The year drawing to a close has not been the most memorable one at the movies. The biggest blockbuster of 2009 was by far the worst movie I had the misfortune of seeing (Transformers: Revenge of the Fallen). But Hollywood also showed it still knows how to entertain on a level that only it can.
I have not yet had a chance to see many of the films making the rounds as awards season heats up (including The Hurt Locker, Precious, Up in the Air), so those will be considered as they expand into wide release or become available for home viewing.
Here are the best of what I have seen in 2009.
James Cameron’s first narrative film in 12 years tops nearly everything released during that period. People will talk about its technical achievements—and they are many and great— or some time, but they mean nothing without a story to fall back on. Avatar has a man who finds himself while wearing the body of another in an alien world, along with timeless themes of love and environmentalism. Sam Worthington and Zoe Saldana (who also appeared as Uhura in Star Trek) shine through the layers of special effects and are destined for stardom.
2. Star Trek
Lost creator J.J. Abrams reinvented the aging science fiction franchise in a big way with a movie filled with adventure, thrills and even laughs. From the opening scene, he draws the audience in and sets a pace that refuses to let you go. Along the way, he makes movie stars out of Chris Pine as Captain Kirk and Zachary Quinto as a Spock struggling mightily to find a balance between his human and Vulcan halves. With an appearance by Leonard Nimoy as the original Spock, Abrams’s movie is respectful of Trek past while always looking toward the future.
3. The Hangover
Movies do not get much funnier. Bradley Cooper, Ed Helms and Zach Galifianakis—as unlikely a trio to a headline a nearly $300 million hit as ever assembled— tar as a trio of buddies who lose the groom (Justin Bartha) during a wild Las Vegas bachelor party, then spend the next day trying to piece together the night before. Galifianakis, one of the most creative standup comics working today, emerged as one of the year’s breakout stars.
4. Inglourious Basterds
Quentin Tarantino let nothing stand in his way—not even history—in telling the tale of a group of Nazi-hunting Jewish soldiers (led by a hilarious Brad Pitt) and a vengeful Jewish woman (Melanie Laurent). There are promises of violence, but as in everything Tarantino does, dialogue dominates, each chapter unfolding as an interrogation, a prolonged battle of wits. The most formidable combatant is Christoph Waltz’s sadistic yet engaging SS colonel known as “The Jew Hunter.” Strangely, Basterds may be its auteur’s most personal picture, playing out as a love letter to the movies.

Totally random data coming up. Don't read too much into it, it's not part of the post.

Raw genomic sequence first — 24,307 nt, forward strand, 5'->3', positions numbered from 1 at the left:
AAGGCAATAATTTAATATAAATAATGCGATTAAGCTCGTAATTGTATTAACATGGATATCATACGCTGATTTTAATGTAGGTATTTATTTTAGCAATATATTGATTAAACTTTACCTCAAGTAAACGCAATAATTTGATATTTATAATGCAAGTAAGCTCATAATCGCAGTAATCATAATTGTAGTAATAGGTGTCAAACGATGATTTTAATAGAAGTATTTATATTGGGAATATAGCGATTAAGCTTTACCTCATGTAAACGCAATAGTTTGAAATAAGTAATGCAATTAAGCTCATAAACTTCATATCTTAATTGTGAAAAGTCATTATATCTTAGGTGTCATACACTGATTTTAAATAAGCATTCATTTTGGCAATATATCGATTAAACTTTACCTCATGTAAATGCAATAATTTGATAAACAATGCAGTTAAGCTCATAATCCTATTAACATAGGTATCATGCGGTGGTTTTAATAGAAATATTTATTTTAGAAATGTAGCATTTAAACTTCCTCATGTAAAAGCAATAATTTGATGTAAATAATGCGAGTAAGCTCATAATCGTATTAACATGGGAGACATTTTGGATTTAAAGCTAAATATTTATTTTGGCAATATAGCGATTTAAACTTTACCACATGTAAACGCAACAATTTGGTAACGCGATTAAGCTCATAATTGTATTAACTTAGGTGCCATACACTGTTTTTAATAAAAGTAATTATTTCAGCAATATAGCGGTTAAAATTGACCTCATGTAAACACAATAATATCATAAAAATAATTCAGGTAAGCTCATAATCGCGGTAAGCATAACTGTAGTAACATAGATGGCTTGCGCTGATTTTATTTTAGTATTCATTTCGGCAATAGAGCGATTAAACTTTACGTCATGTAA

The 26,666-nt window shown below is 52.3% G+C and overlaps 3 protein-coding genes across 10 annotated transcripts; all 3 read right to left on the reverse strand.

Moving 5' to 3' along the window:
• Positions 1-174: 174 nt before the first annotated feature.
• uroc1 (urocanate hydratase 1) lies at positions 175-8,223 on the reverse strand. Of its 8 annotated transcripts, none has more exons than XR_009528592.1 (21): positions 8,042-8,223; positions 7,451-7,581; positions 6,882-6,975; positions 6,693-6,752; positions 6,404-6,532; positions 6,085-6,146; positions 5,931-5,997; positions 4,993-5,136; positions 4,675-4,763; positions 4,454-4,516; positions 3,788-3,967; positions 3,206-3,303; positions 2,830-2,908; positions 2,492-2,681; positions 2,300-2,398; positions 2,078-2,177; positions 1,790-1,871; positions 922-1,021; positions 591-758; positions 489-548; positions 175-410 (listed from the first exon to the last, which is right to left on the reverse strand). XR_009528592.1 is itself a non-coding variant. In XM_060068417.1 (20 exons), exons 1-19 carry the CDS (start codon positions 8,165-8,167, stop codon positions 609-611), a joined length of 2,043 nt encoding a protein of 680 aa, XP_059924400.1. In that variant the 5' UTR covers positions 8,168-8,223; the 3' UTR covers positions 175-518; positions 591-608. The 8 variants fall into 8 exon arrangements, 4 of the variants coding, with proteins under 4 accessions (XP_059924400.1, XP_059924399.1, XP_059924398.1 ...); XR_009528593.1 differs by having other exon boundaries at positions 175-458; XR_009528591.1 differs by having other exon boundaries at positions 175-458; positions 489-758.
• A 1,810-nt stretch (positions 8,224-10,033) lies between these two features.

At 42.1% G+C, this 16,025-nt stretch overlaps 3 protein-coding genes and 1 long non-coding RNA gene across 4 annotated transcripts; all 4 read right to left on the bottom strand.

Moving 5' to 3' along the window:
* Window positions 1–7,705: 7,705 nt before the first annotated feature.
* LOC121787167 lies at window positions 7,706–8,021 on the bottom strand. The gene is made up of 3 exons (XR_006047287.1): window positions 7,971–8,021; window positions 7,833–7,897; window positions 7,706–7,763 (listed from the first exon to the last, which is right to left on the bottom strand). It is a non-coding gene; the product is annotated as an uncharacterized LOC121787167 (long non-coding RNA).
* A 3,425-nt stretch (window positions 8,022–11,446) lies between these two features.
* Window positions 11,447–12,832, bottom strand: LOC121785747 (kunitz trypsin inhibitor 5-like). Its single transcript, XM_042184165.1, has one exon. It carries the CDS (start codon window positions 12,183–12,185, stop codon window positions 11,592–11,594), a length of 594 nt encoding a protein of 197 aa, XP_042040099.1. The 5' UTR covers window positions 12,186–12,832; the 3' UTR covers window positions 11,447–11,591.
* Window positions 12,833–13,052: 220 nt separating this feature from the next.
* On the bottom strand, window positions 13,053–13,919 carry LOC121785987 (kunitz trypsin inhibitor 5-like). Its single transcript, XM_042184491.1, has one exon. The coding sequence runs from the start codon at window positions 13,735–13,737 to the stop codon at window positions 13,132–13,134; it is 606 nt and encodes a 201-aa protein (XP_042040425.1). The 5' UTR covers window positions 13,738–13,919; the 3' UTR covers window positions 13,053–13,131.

Pixar scored a huge hit over the summer. What else is new? Up packs more love, joy and sadness into its wordless montage of the life of Carl and Ellie Frederickson than most movies do into their entire running times. Its premise seems silly—a widower attaches helium balloons to his house to fly to South America—but in Pixar’s hands it becomes profound, a film about aging and the grand adventure that is life.
The debut feature from director Ruben Fleischer doesn’t feel like the kind of movie you expect to see on best-of-the-year lists, yet it’s so entertaining it can’t be left out. Woody Harrelson, who earned raves this year for his performance in The Messenger, is simply iconic as the Twinkie-loving zombie hunter Tallahassee, and one of the best cameos I have ever seen—I still won’t give it away—nearly steals the entire movie.
7. The Blind Side
Go-for-broke sentimentalism powers the story of Michael Oher (Quinton Aaron), a homeless black teenager taken in by a well-to-do white couple, tutored and guided to becoming a star football player at the University of Mississippi and, currently, a rookie on the Baltimore Ravens. Sandra Bullock, in the best performance of her career, carries the day as Michael’s fiercely protective adoptive mother.
8. Harry Potter and the Half-Blood Prince
The mood is darker than ever in year six at Hogwarts as Harry (Daniel Radcliffe) and Professor Dumbledore (Michael Gambon) delve into the dark past of the evil Lord Voldemort. Harry and his friends, meanwhile, deal with typical teenage issues of love and heartbreak. Director David Yates confidently performs a delicate balancing act, resulting in the best and most mature Harry Potter film to date.
Writer-director Tony Gilroy followed up his superb Michael Clayton with this finely crafted corporate caper. Clive Owen and Julia Roberts, in her first leading role in several years, play off each other with sizzling chemistry as competing spies, while Tom Wilkinson and Paul Giamatti are a hoot as rival CEOs.